One thing that goes by the wayside, and often, is the mental capacity to be engaged during a workout, program, or class. I saw it every day when I taught fitness classes in gyms, and I see it regularly in the private classes I continue to teach. And I get it, there’s a strong desire to check out and simply move. However, checking out has the in-built function of debilitation: when you’re new to a practice, or struggle with competency, checking out leads to a myriad of compensations and thus a lack of growth.

One thing that gets tossed around a lot is this idea of the wisdom of the body. Countless blogs and social posts are written on how the body knows what it needs and thus can guide to fulfilling those things. However, the simple truth of the matter is that the body itself is a dumb animal. It is entirely useless without the brain and the heart to deliver the information it needs in order to keep the brain and heart in good working order. Your muscles are not smart. Your blood is not intelligent. Rather, it is your brain that receives sensory information from throughout your entire body, makes decisions based off of that information, and then sends instructions accordingly. Your muscles are fed information by and act according to motor neurons–cells that are tied directly to the brain.

The relevancy in a movement environment is simply this: when you lose the mental engagement, your brain learns to disregard much of the sensory information it receives, and thus fails to respond accordingly. This leads to, at best, incredibly slow growth and, at worst, debilitation. You find yourself running through the same exercises over and over again without making much progress, because you aren’t actually focused on what you are doing; you’re simply trying to get it done.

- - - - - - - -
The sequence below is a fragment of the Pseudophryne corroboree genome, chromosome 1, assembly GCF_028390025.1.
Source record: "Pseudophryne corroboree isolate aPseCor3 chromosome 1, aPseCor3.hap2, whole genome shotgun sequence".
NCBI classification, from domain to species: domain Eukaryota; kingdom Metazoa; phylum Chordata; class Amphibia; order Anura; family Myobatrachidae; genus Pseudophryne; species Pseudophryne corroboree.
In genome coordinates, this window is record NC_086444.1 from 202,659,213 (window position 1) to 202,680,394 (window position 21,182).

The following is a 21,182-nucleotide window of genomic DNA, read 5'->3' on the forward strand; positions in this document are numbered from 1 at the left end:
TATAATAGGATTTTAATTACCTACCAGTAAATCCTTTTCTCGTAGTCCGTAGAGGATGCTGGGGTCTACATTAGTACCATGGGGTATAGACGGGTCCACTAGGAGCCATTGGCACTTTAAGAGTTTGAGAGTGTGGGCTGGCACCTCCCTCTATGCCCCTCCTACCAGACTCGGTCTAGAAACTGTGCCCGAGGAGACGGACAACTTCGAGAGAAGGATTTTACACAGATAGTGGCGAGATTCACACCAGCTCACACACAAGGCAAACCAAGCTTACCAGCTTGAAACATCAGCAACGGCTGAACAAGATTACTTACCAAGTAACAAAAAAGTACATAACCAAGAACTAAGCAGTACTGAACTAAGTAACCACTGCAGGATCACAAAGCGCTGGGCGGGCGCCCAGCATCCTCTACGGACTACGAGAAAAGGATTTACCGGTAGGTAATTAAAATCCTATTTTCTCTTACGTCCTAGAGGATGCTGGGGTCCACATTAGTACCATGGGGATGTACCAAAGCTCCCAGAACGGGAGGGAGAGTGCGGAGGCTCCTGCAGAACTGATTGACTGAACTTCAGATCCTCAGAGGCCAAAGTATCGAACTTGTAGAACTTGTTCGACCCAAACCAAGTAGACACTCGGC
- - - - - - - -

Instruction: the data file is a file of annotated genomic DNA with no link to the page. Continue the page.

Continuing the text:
Nay movement is for the mind. When you show up on your mat, at the squat rack, for a run, you are training yourself to behave in a particular way. Your ability to make the most of your time on the mat, at the rack, on the run is related to how mentally engaged you are as you move. When you train yourself to focus on the purpose of the work, and then to be in constant awareness of what happens throughout your body as you move, your potential for growth skyrockets: what you learn throughout each movement journey is integrated. Your brain learns what signals to respond to and how to respond for a more successful outcome. Done over a great amount of time, much of this becomes automated, second nature. But it takes a great amount of initial effort and focus, and much of that sustained over a great amount of time to reach that point.

And when the mind benefits from the work, the body follows. Your results may appear to be physiological, but the real work is psychological. Learn this, understand this, practice this, and then watch your movement practice change for the better.

Get moving.
Keep moving.

Header and featured image by:
unsplash-logoCris Ovalle